Here's to picket fences in Los Angeles

Regarding "Changes to city's fence ordinance in the works," Aug.

13-14): of the 359 homeowners in my area of Los Angeles, 112 are

running afoul of the law in a deviously blatant way by committing the

heinous "fence offense." In other words, breaching Los Angeles

municipal code sections 12.21 and 12.22, which limit frontyard fence

and hedge height to a maximum 3 1/2 feet above grade. Now that's a

lot of criminal activity for one neighborhood.

With their pens and pads, my investigative team -- three

17-year-old, out-of-work baby sitters -- scoured my neighborhood in

search of scoundrels and found one very troublesome woman. This

74-year-old widow named Barbara gave them a suspicious story about

how her "charming wooden slats" were installed unknowingly by her

otherwise law-abiding husband in 1987. My detectives measured the

"offensive picket" at a full 4 feet, rather than the legal 3 1/2

above grade.

When pressed, Barbara confessed that she had just received a

letter from the Los Angeles City Atty. Rocky Delgadillo asking her to

"appear for a city attorney hearing to determine if a criminal

complaint should be issued against (her) ... for an alleged [fence]

violation."

"It's a stressful situation," Barbara said. "It makes me feel like

a felon. Shouldn't there be a statute of limitations on fences that

have been in place for so long?"

Fence snitches are on the rise, according to some local

representatives. Meddlesome neighbors or quality-of-life protectors,

depending upon one's perspective, protest fences by calling the

city's toll free number anonymously to tattle on their neighbors for

wrought-iron, chain link and hedge indiscretions. Barbara's picket

caught the attention of authorities when complainants tipped off the

Department of Building and Safety to another neighbor's fence. A

dozen families on the street received the ominous code violation

letter.

My investigative crew told me to grab my polygraph and

interrogation spotlight, and scurry to Barbara's home for a

"Guantanamo Bay-style probe. But when I arrived, I took pity on the

wide-eyed senior, hinting 'Have you ever seen Leonardo DiCaprio's

movie, 'Catch Me If You Can?'"

Of course, I would never advise Barbara to creep further into the

recesses of crime by snubbing Delgadillo and tossing the violation

notice in the trash. And I would hate for the fence fiasco to

culminate in a showdown at a dusty printing warehouse in France, all

on the taxpayers' dime.

But I wondered -- merely as a philosophical exercise -- what would

the city do if she were a no-show at the hearing? How would the city

react if Barbara faxed them a list of the other 111 high fences in our neighborhood, or better yet, the tens of thousands in L.A.?

Two things are certain: it would take a lot of out-of-work baby

sitters to compile the list, and it would start a revolution.

Homeowners would not be willing to dismantle fences that cost them

thousands of dollars to construct.

Whistle-blowing Barbara could then create a directory of every

property with any sort of code violation. In fact, we have one now:

it's called the phone book.

As a Realtor for the past 17 years, I have never sold a home that

complies with every Building and Safety rule. There are enclosed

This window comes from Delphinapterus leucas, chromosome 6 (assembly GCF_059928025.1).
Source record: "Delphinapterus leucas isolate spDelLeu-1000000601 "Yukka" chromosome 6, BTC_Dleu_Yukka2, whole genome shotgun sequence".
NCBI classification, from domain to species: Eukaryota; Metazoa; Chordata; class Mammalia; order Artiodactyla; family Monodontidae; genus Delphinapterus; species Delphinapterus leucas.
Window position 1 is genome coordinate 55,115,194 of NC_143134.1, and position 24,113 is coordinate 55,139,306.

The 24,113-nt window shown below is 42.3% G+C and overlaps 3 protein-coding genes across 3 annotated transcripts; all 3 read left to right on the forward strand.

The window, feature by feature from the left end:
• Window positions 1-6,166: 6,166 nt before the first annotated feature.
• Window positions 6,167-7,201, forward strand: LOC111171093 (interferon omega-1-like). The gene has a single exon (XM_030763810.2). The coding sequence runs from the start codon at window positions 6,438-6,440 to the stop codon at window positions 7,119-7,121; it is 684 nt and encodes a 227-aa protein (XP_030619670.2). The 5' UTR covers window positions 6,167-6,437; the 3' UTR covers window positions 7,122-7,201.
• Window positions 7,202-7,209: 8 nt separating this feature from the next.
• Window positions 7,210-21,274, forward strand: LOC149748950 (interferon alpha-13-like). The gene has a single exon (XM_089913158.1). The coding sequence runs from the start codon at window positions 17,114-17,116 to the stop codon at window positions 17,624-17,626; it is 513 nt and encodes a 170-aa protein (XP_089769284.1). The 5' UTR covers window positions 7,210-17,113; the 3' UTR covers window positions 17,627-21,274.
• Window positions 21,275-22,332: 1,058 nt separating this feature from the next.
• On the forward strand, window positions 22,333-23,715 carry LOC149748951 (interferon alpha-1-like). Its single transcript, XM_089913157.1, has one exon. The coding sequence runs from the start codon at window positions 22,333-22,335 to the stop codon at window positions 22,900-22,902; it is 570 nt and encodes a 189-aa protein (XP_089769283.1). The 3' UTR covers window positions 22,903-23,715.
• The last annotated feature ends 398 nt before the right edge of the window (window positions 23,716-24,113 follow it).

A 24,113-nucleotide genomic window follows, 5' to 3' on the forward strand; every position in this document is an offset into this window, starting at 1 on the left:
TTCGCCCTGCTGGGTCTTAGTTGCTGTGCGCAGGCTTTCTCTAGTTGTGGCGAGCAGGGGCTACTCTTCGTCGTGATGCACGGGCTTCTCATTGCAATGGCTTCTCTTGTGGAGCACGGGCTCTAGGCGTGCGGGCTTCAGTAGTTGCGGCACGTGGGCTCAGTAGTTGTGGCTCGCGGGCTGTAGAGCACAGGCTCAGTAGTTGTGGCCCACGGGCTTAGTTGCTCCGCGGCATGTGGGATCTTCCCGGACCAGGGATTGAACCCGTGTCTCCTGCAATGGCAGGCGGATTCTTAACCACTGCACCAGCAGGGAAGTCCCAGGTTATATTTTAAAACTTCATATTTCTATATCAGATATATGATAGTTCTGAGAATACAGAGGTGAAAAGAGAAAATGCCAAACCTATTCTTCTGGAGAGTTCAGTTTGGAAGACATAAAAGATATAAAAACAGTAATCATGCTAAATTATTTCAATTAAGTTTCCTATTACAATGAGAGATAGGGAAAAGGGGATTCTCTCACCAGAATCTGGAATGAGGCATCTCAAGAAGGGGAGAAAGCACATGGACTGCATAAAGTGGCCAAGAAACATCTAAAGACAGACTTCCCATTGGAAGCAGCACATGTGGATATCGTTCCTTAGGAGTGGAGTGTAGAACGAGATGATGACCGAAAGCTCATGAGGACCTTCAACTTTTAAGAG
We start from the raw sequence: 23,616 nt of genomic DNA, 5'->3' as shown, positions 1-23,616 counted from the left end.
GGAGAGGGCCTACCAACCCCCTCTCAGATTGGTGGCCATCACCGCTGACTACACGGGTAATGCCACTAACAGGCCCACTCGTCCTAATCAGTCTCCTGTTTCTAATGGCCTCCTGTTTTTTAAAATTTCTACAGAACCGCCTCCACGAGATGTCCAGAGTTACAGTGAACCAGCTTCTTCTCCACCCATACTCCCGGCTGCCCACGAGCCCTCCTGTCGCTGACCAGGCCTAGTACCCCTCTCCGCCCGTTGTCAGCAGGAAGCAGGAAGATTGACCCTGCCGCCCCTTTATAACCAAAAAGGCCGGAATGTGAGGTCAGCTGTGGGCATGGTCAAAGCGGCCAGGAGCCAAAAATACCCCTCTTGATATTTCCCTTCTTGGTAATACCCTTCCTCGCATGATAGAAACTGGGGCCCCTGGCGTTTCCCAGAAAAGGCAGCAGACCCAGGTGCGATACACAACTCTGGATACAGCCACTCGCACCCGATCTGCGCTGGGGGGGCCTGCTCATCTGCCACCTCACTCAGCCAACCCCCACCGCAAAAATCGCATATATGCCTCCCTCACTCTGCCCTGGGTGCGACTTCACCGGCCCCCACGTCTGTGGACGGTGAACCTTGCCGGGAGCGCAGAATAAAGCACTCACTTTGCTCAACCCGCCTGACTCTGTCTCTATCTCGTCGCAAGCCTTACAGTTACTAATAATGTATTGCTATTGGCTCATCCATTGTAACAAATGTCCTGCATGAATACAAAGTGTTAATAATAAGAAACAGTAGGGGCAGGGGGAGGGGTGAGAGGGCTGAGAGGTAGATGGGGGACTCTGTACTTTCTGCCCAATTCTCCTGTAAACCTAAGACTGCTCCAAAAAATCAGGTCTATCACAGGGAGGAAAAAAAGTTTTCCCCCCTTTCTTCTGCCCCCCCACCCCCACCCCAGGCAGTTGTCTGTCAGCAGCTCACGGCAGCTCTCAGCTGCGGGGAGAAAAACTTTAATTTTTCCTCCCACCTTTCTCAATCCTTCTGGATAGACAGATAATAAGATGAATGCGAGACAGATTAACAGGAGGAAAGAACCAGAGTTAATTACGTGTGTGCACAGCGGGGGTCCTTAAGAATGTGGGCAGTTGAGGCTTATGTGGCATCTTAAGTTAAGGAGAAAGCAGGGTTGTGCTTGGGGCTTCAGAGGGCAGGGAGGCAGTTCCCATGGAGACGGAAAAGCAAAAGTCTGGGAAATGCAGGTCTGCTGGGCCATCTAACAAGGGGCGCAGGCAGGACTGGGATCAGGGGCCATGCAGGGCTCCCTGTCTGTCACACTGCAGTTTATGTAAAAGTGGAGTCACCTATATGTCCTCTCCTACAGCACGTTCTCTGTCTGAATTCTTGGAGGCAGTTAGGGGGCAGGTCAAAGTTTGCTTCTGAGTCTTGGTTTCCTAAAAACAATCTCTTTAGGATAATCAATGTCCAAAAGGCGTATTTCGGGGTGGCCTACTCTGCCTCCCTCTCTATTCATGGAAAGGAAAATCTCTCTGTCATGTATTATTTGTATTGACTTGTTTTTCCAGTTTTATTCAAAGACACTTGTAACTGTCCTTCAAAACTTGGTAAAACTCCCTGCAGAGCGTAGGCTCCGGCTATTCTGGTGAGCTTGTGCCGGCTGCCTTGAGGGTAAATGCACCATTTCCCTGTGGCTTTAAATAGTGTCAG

patios and guest houses that are not "built to code"; there are water

heaters, roofs and air conditioners that have been installed without

permits. It can be illegal to park too many vehicles in the driveway

or store too many items in the garage.

Due to a number of break-ins in the area, Barbara wants to retain

her picket for security. Fence proponents tout other benefits, such

as increased privacy and the flexibility to transform front yards

into grassy play areas for kids and pets, especially when pools

swallow up the rear of a lot. Hill-adjacent properties as well as

those that have succumbed to expansion or mansionization may not have

room for a yard without enclosing the front.

Too many years have passed and too many fences have been built for

Los Angeles to attempt a perilous, impractical and costly u-turn back

to the "Leave it to Beaver" days, when neighborhoods had unobstructed

front lawns. One third of all home-owning Angelenos cannot and should

not be inputted into a "fence offender database."

The Barbaras of this city should not be frightened by official

notices, turned into scofflaws and labeled "casualties of the

process," as one fence snitch calls her.

The city could encourage residents to drape existing fences with

greenery to capture the pastoral quality of the yesteryear or require

them to contribute $100 annually to a neighborhood beautification

fund in return for the right to ignore the law.

The city could even change the law to accommodate higher fences

and mature hedges; after all, an owner has paid for her front yard,

so she should, within reason, be able to use it as she pleases.

The "fence" controversy has traveled beyond Los Angeles to the

California communities of Burbank, Santa Monica, Richmond, and

Glendale, where angry homeowners have flocked to city council

meetings -- often breaking attendance records -- to voice their

dissatisfaction with what they perceive to be arcane and restrictive

rules. The issue is likely to continue weaving its way across America

since most communities limit frontyard fence heights to 3 to 4 feet

while property owners routinely disregard the laws.

Barbara whispered in my ear: "Don't tell Mr. Delgadillo, but I

wish my fence were higher. Then I could take out my trash in my

nightie."

I nodded, "Why should a person have to get dressed just to walk

out her own front door?"

* CHARLOTTE LAWS is a Los Angeles resident.

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